Reflections are only that, reflections, nothing more nothing less. Often these reflections are related to books I read, but occasionally also other things. These are often written very late, very fast,  using notes from my mobile phone, so the grammar and spelling is horrible.

Affluenza by Oliver James

Affluenza by Oliver James is not really a book, it more like a collection of short stories and emotional outbursts (that are structured in a good way). The format is not my favorite and I think the book could have been 50 pages instead of 500 pages (but I know that people love reading about other people in a ‘gossip format’ and if this tabloid strategy make more people read this is might be worth the prize). Among the 500 pages there are enough interesting observations and concrete suggestions to make it a worthwhile reading exercise. To have concrete suggestions is very rare and something that makes the book more interesting than 95% of the books out there “only observing” the state of society.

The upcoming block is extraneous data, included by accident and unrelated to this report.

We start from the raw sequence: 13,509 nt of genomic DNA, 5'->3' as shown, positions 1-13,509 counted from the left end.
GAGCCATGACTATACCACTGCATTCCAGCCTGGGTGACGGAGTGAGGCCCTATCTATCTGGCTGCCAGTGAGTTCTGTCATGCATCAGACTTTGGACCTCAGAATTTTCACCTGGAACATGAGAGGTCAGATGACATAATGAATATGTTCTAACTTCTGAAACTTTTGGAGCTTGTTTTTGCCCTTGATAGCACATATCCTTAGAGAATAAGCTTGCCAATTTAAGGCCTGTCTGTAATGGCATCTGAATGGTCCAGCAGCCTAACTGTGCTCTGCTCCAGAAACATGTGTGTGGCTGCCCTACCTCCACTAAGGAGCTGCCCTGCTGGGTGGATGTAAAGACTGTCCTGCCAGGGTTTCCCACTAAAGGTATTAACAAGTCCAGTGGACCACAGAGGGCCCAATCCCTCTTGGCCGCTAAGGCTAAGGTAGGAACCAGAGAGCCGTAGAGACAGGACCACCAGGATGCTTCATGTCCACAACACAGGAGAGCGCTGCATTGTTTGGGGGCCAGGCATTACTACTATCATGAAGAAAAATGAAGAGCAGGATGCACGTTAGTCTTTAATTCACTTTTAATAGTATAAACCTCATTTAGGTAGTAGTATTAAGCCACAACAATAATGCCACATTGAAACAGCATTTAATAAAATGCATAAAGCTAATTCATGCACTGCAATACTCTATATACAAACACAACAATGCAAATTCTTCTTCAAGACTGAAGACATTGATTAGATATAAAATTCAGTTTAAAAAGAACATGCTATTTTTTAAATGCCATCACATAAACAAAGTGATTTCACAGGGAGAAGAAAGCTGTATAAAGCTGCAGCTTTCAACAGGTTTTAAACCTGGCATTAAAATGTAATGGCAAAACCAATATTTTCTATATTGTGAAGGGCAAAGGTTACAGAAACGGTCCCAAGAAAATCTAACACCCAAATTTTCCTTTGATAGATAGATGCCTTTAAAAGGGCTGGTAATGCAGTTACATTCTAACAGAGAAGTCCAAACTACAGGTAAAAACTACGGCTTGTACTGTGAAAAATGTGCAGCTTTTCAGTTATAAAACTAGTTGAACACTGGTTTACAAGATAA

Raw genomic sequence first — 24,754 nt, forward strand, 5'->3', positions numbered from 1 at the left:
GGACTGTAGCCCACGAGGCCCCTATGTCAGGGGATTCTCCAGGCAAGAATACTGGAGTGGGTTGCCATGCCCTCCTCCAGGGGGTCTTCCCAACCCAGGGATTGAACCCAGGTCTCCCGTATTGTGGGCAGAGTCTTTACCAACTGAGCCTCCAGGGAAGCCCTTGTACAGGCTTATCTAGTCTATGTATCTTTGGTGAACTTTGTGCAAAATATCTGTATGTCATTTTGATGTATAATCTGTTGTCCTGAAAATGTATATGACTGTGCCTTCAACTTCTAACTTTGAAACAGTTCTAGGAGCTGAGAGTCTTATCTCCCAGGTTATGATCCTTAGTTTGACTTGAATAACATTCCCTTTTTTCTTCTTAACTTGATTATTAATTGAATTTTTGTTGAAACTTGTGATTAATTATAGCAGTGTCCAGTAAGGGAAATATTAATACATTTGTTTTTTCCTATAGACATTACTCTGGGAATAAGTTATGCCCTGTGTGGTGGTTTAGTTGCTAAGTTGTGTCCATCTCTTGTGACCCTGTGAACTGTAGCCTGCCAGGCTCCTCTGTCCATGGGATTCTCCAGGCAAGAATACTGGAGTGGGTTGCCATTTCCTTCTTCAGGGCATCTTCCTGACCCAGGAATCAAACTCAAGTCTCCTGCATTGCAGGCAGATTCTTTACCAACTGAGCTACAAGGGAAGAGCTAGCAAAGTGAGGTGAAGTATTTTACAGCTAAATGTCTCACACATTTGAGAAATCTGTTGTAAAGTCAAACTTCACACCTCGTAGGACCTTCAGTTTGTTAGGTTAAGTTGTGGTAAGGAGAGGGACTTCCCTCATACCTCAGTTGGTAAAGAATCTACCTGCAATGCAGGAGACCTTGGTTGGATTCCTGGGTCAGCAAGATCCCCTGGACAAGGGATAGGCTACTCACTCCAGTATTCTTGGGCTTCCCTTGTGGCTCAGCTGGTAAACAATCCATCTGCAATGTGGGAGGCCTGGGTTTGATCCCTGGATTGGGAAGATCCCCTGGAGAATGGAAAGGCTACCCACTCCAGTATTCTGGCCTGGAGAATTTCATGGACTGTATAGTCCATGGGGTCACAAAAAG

The main argument in the book is that we now have a society, that is spreading globally, that only wants “simple satisfaction”. This global hunt for more is not only destroying the planet it is making many of us feel bad. It is not just the occasional day when people feel “down”, but something much deeper that is going on. James travels around the world to meet different people and use their stories to discuss different aspects of “Affluenza”.

The end result is not too far from Kalle Lasn and Adbusters, but James also add a little conservative touch by promoting more traditional family value.

The four root causes Oliver identifies are however structural and something that I think will be increasingly discussed the coming years.

1. Companies only looking at the share price
2. Privatization of public utilities
3. The belief that business need as little regulation as possible and that the rich don’t need to pay tax
4. The conviction that consumption and market forces can meet human needs of almost every kind.

To highlight these as (at least possible) fundamental challenges to our wellbeing, and at the same time also give concrete suggestions forward, is something more authors should try.